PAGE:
Conclusions: The knowledge and practice of childhood fever management among caregivers were sub-optimal with being a primary caregiver and having a child/children aged ≤3 years being the significant determinants of each domain. These gaps underscore the dire need for targeted strategies aimed at improving childhood fever management by educating caregivers.
Childhood fever is a naturally conserved immune-protective mechanism aimed at preventing the febrile child from potentially harmful extraneous agents; conferring some survival advantages on the febrile child but occurring at a significant metabolic cost (1, 2). It involves a tightly coordinated rise in core body temperature in response to the presence of infectious diseases, inflammatory conditions, malignancy, immunization and following the administration of certain drugs (1, 3–5) and reportedly accounting for a third of all presenting complaints to pediatricians (6). In addition, fever-inducing diseases are the major underlying etiologies of morbidity and mortality in under-five children (7) and among 5–14 year olds globally (8).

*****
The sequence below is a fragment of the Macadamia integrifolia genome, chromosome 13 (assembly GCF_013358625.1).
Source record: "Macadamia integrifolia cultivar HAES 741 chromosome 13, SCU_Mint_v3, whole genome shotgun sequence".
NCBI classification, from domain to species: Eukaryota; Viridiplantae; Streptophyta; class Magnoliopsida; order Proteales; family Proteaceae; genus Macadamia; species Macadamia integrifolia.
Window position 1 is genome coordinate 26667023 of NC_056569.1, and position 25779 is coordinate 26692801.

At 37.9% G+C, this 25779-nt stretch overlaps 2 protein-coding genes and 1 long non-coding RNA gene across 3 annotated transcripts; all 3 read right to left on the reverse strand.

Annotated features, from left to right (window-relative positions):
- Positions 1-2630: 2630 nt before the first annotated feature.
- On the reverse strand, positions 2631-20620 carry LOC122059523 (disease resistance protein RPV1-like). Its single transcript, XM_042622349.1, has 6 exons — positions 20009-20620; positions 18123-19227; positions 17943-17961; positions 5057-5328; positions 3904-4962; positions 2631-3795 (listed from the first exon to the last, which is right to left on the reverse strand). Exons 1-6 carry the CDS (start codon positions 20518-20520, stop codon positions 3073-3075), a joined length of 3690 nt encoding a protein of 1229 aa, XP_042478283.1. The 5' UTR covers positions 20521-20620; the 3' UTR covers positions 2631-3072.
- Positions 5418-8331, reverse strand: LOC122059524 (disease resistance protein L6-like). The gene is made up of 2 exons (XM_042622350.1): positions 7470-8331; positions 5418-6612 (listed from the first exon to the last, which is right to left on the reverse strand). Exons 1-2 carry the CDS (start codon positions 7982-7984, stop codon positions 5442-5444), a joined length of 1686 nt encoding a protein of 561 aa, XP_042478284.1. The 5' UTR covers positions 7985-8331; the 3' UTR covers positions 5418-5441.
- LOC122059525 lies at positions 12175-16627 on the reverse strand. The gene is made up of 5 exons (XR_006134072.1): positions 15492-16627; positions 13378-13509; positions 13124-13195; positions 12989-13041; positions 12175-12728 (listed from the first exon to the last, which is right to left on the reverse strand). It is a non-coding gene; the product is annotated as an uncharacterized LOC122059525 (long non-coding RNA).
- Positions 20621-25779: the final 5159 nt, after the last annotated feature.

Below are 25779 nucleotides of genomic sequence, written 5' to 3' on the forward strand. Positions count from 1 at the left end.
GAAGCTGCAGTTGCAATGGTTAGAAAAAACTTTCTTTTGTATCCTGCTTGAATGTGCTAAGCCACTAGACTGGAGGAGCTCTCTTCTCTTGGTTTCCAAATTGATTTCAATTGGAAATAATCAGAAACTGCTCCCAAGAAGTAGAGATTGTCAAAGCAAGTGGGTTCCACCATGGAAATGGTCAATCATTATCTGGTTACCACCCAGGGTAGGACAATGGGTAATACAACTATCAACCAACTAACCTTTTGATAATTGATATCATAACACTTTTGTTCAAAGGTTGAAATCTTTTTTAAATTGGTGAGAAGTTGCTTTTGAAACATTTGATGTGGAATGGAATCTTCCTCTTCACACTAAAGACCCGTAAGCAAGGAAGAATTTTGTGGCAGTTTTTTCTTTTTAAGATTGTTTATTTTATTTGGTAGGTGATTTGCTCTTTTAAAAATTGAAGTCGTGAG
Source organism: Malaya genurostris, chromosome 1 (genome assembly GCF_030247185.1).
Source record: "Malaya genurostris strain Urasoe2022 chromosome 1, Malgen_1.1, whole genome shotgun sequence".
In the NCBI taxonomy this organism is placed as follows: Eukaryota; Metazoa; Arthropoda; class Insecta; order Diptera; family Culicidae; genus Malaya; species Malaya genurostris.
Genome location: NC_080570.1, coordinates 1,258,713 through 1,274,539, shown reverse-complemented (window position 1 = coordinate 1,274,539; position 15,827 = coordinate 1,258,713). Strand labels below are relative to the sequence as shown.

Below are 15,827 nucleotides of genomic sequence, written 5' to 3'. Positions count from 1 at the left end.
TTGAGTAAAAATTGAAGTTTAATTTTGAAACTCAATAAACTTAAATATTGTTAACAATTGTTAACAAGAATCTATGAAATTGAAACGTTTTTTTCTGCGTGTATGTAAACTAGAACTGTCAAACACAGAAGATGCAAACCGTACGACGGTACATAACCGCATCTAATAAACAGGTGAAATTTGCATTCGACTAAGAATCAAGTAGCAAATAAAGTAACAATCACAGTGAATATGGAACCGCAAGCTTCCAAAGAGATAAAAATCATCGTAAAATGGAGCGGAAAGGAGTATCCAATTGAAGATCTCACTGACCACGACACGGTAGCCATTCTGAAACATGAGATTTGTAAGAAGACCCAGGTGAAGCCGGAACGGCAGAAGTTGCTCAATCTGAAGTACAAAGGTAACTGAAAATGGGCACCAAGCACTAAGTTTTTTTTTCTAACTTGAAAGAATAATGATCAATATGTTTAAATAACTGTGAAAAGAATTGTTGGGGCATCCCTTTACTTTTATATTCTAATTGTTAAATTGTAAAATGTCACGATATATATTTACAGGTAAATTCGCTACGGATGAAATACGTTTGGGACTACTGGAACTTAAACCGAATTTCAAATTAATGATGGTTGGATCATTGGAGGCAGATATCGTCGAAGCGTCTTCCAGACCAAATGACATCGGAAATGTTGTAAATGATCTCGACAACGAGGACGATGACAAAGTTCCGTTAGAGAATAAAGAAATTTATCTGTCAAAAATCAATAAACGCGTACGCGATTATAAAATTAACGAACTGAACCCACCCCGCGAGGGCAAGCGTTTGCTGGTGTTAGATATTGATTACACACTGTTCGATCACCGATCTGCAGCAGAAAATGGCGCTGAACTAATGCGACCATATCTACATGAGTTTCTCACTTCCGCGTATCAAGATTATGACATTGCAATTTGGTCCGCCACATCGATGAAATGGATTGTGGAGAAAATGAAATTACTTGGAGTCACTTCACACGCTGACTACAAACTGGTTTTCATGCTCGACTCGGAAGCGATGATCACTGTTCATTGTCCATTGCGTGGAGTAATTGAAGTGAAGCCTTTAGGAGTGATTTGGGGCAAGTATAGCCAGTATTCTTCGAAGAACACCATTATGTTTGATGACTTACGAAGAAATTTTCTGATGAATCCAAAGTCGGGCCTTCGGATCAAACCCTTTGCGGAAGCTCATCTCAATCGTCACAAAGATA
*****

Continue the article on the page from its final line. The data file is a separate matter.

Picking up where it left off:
Despite evidence to the contrary caregivers still consider childhood fever as a disease (and not as a symptom/sign of an underlying illness); making them to engage in non-evidence based practices (9, 10). This wrong perception of fever (that all fevers are harmful) among caregivers has been termed fever phobia or fever anxiety (11) or fever turmoil (2). This phobic behavior is pervasive globally among caregivers and healthcare-informed individuals (whether as professionals, parents or undergraduates) (12–17) and transcends race, cultures and whether an individual resides in a resource-rich country or not (3, 6, 18, 19). In addition, this behavior could lead to adverse medication administration events, waste of scarce resources and overutilization of the already overstretched health facilities (17, 20, 21).